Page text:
Wednesday, February 9, 2011

#BookReview: Haunting Jasmine - Anjali Banerjee

It's early in the year, but I can honestly say this book is a contender for my favorite book of the year.  If you know me, you know I'm a fan of Bollywood.  So it'll come as no surprise to you that I loved Haunting Jasmine.

The recently divorced Jasmine Mistry comes to Shelter Island in the middle of Puget Sound to run her aunt's bookstore for a month.  More than that, she's come to get away from the painful memory of her former husband's betrayal.  Her family believed that as a Bengali American she should have married a Bengali man.  Unfortunately she chose a cheating American.  Her Auntie believes that working in the store will help heal Jasmine's heart.

Left to run the store while her aunt goes to India, Jasmine doubts the store will heal anything.  What it may do is drive her crazy.  She could swear that she hears voices talking to her.  And people keep showing up in the strangest places in the Victorian mansion turned bookstore.  In addition, visitors to the store seem to expect her to know exactly what book they need without them telling her.  The only thing that seems sane in her bookstore world is the handsome Dr. Connor Hunt, a frequent visitor to the store.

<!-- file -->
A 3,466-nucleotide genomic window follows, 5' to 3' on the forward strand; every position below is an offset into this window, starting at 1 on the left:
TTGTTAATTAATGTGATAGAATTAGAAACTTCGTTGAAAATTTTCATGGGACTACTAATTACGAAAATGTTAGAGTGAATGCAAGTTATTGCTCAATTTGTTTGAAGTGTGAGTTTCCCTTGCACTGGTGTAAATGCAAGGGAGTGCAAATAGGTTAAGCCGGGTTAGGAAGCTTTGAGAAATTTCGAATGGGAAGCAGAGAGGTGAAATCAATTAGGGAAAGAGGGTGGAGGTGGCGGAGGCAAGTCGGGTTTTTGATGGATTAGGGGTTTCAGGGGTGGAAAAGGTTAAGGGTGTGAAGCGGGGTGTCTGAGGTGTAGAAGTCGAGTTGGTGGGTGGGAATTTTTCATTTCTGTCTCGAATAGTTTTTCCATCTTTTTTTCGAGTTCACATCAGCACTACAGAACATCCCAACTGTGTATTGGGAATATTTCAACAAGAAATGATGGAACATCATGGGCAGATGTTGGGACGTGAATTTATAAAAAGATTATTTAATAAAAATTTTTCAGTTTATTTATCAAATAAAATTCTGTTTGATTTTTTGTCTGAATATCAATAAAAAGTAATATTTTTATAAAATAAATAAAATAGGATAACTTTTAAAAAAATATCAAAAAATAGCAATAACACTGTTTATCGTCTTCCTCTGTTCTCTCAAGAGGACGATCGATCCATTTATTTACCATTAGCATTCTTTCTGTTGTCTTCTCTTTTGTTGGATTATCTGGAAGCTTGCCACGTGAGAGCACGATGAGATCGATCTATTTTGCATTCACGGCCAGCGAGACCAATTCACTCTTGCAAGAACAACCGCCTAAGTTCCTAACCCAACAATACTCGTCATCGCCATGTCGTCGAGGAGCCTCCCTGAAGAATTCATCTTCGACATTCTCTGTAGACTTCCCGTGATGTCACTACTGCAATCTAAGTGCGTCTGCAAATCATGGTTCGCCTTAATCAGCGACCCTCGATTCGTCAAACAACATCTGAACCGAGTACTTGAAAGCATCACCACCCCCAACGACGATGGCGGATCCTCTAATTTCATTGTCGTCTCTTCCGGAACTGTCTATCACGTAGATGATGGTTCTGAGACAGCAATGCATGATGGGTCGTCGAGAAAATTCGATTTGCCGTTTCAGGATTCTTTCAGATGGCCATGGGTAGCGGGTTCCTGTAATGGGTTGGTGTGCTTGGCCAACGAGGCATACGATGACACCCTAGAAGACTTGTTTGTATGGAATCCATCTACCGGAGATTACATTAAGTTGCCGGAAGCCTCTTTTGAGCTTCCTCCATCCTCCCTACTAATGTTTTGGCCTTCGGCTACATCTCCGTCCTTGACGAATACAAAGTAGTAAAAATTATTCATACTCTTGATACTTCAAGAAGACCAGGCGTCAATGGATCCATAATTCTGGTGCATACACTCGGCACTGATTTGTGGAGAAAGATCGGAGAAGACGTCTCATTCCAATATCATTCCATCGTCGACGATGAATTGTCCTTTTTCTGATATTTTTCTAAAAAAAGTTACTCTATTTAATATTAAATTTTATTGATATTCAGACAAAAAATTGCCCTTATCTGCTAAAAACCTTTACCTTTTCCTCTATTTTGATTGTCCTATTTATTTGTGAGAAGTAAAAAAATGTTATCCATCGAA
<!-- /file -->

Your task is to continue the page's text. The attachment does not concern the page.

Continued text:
What did you like about this book?
First, I have to say I loved the cover.  It's one of the prettiest that I've ever seen.  You can't tell by looking at your screen, but the scarf she's wearing has iridescent glitter in it.  And the colors are just beautiful.

I also loved the storyline.  It reminded me a lot of The Mistress of the Spices, which also happens to be one of my Bollywood favorites.  While the lead character in Mistress was guided by the spices, Jasmine is guided by the literary authors that speak to her.  This was an absolutely fascinating read.

What didn't you like about this book?
I really wanted Jasmine to have her happy ending.  Let me re-phrase that.  The book ends with a potential happy ending for her, but I wanted to read more about it only because I grew so fond of her and wanted to make sure she was really happy.

What could the author do to improve this book?
One of Jasmine's childhood acquaintances walks out on her family and though it's speculated that the pressure of being the perfect Indian wife/mother/daughter may have gotten to her, it's never confirmed.  She was a very minor character, but since she was introduced into the story, I felt like her story line should have been completed.

Published February 2011
Disclosure: Copy received from the publisher.

Theme: Sounds Like A Love Song by Phyllis Hyman

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